Fraud, waste, and abuse of Medicaid costs the state billions of dollars annually. Fraudulent practices not only increase Medicaid costs, they also increase potential harm to patients exposed to inappropriate procedures. According to the Government Accountability Office, in 2015, improper payments for non-covered services, or services that were billed but not provided amounted to $29 billion.
What is Medicaid Fraud?
Medicaid fraud refers to the misuse of Medicaid benefits and funds. This can be done by either the medical facility or the patient. There are a variety of actions that amount to Medicaid fraud.
For providers, typical fraudulent actions include:
- Falsifying claims: billing Medicaid for unnecessary equipment or services that have not been performed
- Phantom billing: billing Medicaid for a doctor’s visit that never took place
- Double billing: billing the patient and Medicaid
- Drug substitution: providing patients with a generic drug but billing Medicaid for a brand name drug
- Unbundling: billing services separately instead of combining them into one bill.
- Falsifying expense reports: compiling an expense report that features expenses that are not related to Medicaid claims
- Upbilling: billing for a service that is more expensive than the one delivered
For patients, typical fraudulent actions include:
- Giving a non-Medicaid participant their Medicaid card so they can get benefits
- Failing to report about their source of income
- Failing to return Medicaid benefits when a health insurance plan provides coverage
Laws Associated With Medicaid Fraud
According to OIG, the basic federal fraud and abuse laws that apply to physicians include: The False Claims Act; The Stark Law; Anti-Kickback Statute; and Civil Monetary Penalties Law.
False Claims Act:Submitting false statements knowingly or misrepresentation of facts for the purpose of obtaining federal health care payment that a health care provider should not receive amounts to false claims.
Stark Law: Making referrals for certain health services to an organization in which the practitioner’s immediate family owns or has a financial interest is covered by the Stark law. A typical example is a situation where a physician refers business to a clinic that his relative owns.
Anti-Kickback Statute:Knowingly paying, soliciting, or accepting any kind of payment to induce or reward referrals for products or services that are reimbursed by health care programs. A typical example is an arrangement which is not catered for by regulatory safe harbors and where money or other kinds of benefits are exchanged for referrals.
Civil Monetary Penalties Law: A typical example of civil monetary penalties is knowingly presenting a claim for a service or item that is false and fraudulent, or that is not covered by Medicare, or that violates the Anti-Kickback Statute.The government can subject a person or institution to a penalty of up to $50,000 for every false claim plus three times the amount claimed for every service or item.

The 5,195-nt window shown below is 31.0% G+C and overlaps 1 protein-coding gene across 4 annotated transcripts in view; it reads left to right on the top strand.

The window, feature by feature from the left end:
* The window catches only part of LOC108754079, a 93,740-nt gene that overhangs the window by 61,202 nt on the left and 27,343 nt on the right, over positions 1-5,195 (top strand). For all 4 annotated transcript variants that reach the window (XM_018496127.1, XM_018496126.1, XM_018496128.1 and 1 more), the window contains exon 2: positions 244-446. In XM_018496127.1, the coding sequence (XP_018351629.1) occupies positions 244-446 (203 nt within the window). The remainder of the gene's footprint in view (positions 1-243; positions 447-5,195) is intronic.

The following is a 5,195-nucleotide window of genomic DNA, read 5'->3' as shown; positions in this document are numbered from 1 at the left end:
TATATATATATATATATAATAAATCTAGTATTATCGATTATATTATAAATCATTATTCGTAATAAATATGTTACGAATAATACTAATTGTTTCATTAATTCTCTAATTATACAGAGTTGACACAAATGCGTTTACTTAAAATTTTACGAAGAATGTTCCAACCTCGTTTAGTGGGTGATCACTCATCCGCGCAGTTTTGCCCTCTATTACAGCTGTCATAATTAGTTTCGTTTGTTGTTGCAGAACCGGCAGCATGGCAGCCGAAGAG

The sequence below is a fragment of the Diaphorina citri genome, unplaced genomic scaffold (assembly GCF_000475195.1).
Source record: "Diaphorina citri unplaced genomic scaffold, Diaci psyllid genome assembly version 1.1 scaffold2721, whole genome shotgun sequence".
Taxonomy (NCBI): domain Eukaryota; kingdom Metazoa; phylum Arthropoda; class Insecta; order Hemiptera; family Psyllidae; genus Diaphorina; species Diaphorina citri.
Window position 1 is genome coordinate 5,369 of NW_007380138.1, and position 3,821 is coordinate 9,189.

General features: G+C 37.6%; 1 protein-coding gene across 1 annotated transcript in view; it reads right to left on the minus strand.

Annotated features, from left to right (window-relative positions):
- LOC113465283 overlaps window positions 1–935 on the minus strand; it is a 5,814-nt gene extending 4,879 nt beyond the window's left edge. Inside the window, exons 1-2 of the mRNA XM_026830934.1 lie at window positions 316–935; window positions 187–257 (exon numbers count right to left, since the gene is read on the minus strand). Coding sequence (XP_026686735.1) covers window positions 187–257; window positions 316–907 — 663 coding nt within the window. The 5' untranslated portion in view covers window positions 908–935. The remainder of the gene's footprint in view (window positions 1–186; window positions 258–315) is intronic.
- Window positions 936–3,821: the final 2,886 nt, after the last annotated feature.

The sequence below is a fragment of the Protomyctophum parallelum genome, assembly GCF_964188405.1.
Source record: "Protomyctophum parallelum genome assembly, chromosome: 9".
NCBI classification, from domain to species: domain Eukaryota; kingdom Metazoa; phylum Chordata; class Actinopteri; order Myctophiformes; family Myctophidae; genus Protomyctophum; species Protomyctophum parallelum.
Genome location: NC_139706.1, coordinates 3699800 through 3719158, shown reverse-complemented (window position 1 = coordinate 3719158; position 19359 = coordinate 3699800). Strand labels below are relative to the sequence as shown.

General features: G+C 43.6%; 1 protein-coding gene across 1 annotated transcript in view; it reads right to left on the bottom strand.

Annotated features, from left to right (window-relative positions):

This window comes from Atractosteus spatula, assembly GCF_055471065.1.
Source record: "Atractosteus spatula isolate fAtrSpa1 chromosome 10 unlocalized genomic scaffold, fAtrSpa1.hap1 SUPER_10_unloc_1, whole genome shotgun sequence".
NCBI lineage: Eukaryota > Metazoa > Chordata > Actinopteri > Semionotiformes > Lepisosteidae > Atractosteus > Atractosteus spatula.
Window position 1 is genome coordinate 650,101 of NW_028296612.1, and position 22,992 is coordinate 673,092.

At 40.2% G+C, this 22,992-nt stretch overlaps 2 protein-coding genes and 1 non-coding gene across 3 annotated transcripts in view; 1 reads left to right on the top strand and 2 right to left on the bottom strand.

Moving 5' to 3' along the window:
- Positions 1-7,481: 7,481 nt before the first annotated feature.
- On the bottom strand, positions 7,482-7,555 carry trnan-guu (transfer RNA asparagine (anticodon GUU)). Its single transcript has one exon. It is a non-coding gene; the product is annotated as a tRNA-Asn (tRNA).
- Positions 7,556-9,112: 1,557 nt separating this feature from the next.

How To Report Medicaid Fraud
Medicaid has an incentive reward program that aims to encourage people to report Medicaid fraud. According to medicare.gov, you stand to gain up to $1,000 if :
- You report a suspected case of Medicare fraud.
- The Medicare fraud is acknowledged as potential fraud by a recognized authority such as the Medicare Drug Integrity Contractor or a Zone Program Integrity Contractor.
- You are eligible for Medicaid benefits and are not part of the offense being reported.
- The organization or person who committed the fraud is not being investigated by law enforcement.
- Your report will result in the recovery of a minimum of $100.
Penalties for Medicaid Fraud
- Jail time: The defendant may face anywhere between five years and life imprisonment depending on the seriousness of the offense and whether it caused bodily injury or the death of a patient.
- Probation: The defendant may be subjected to probation. During the probation period, the defendant will be required to abide by all probationary requirements including employment standards and regularly attending probation meetings.
- Fines: Depending on the charges, a person facing fraud can be subjected to fines resulting to tens of thousands of dollars.
- Restitution: If the fraud led to the loss of funds for a patient or insurance company, they may be required to pay restitution to the victim as reimbursement for the money lost.
- Administrative sanctioning: If Medicaid fraud was caused by bad administration, the institution or practitioner will be subjected to administrative sanctions. The penalties include the revocation or suspension of the doctor’s license to participate in the Medicare program .
Summing It Up
Medicare fraud is a serious offense that can cause the perpetrator’s license to be revoked and subject them to huge fines and jail time. There are various laws that come to play in cases of Medicare fraud hence the need to involve a seasoned criminal defense attorney. If you or a loved one has been accused of Medicare fraud, it is advisable to seek legal counsel to have the charges reduced or withdrawn altogether.